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Parents Share Their Hopes, Fears – And Tips! – For Online Learning During Crises

All New York City public schools officially closed their doors on Monday, March 16, with online classes scheduled to commence on Monday, March 23 and continue at least through April 20, which would have marked the end of the Passover/Easter holiday break. Private schools began suspending in-person classes the week of March 9 in advance of their Spring Break. Some have already notified parents that they will not return on March 30, as planned. They will heed the public school calendar, instead.

School Chancellor Richard Carranza wrote:

“I want to be clear that this is not a closure, but a transition. We will not lower our expectations for our students. We know they are hungry to learn, and we will match their curiosity and passion with work-from-home materials, including distribution of devices that will support our remote-learning instructional model.”

Some teachers have already begun sending out assignments and setting up virtual classrooms. As my high school sophomore exclaimed, “Oh, no, (Teacher Name Redacted) has learned to use the Internet!”

A steep learning curve and glitches are to be expected. (The other day, while signing into a Zoom book club the students arranged on their own, my son mistyped the access code and ended up in a completely different meeting!)

Parents are equal parts optimistic and skeptical. They wonder why emergency closure plans are being put together on the fly —Carranza admitted, “We’re flying the airplane as we’re building the airplane,” — instead of the Department of Education already having a vetted procedure in place. They wonder if there will still be state testing, especially as it pertains to middle and high school admissions for 2021, how students with special needs who require on-site therapies will be accommodated, and whether guardians who leave work to homeschool their children will be financially compensated.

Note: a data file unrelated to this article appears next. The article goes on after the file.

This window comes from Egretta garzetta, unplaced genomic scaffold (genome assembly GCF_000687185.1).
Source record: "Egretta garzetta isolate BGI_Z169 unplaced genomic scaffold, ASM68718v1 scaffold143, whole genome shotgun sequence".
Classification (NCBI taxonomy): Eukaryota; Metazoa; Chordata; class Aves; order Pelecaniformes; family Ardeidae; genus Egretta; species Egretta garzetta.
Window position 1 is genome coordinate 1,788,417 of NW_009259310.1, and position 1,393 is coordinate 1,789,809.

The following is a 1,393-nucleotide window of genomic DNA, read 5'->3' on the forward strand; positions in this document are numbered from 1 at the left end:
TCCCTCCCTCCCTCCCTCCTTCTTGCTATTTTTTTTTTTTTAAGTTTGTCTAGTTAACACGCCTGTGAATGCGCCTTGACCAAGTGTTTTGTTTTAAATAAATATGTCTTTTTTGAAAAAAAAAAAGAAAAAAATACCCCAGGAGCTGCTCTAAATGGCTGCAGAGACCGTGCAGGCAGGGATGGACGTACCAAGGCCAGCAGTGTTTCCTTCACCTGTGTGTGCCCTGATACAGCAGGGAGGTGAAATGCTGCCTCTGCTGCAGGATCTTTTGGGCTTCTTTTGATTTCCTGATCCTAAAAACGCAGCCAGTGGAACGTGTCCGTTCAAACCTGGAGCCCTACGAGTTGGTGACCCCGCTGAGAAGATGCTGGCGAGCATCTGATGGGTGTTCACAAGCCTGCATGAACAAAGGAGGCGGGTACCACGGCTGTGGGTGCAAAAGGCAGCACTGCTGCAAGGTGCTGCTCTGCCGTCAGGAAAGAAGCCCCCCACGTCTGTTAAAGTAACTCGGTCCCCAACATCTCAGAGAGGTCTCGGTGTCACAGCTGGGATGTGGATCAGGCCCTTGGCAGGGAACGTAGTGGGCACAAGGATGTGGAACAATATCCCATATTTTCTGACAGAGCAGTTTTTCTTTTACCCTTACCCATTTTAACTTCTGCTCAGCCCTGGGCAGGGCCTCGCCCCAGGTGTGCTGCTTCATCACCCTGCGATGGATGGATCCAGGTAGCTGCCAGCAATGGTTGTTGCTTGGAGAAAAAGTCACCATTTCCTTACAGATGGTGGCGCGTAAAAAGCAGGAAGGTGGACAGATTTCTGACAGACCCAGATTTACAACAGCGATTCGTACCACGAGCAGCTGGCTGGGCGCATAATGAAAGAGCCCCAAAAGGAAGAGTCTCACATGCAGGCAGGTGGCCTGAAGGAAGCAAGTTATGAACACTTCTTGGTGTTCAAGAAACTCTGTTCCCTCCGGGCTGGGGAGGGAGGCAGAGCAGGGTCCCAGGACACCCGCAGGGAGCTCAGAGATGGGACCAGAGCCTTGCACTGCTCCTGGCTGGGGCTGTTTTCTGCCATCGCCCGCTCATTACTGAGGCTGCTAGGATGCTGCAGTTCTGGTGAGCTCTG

We don’t yet have the answers to any of the above. But we did hear from parents about their hopes, their fears, and their tips for getting through these trying times.

Hopes:

This will all depend on how much interaction the online moderator (teacher) facilitates. Since many classroom teachers do not have experience with this medium, it might be tough at first. But a simple “turn and talk” might be possible if everyone is online, if not, the teacher can have students do scavenger hunts or web field trips and report back so that it is not a soap box….

I hope my 3 year old will get connections with her classmates and teachers- and maybe 20 min where I can send a couple of emails or make yet another home cooked meal….

In our schools it started yesterday. They were checking remote connection capabilities since last week. The best thing so far: kids managing their time well between learning and homework/assignments to be submitted. It’s working!….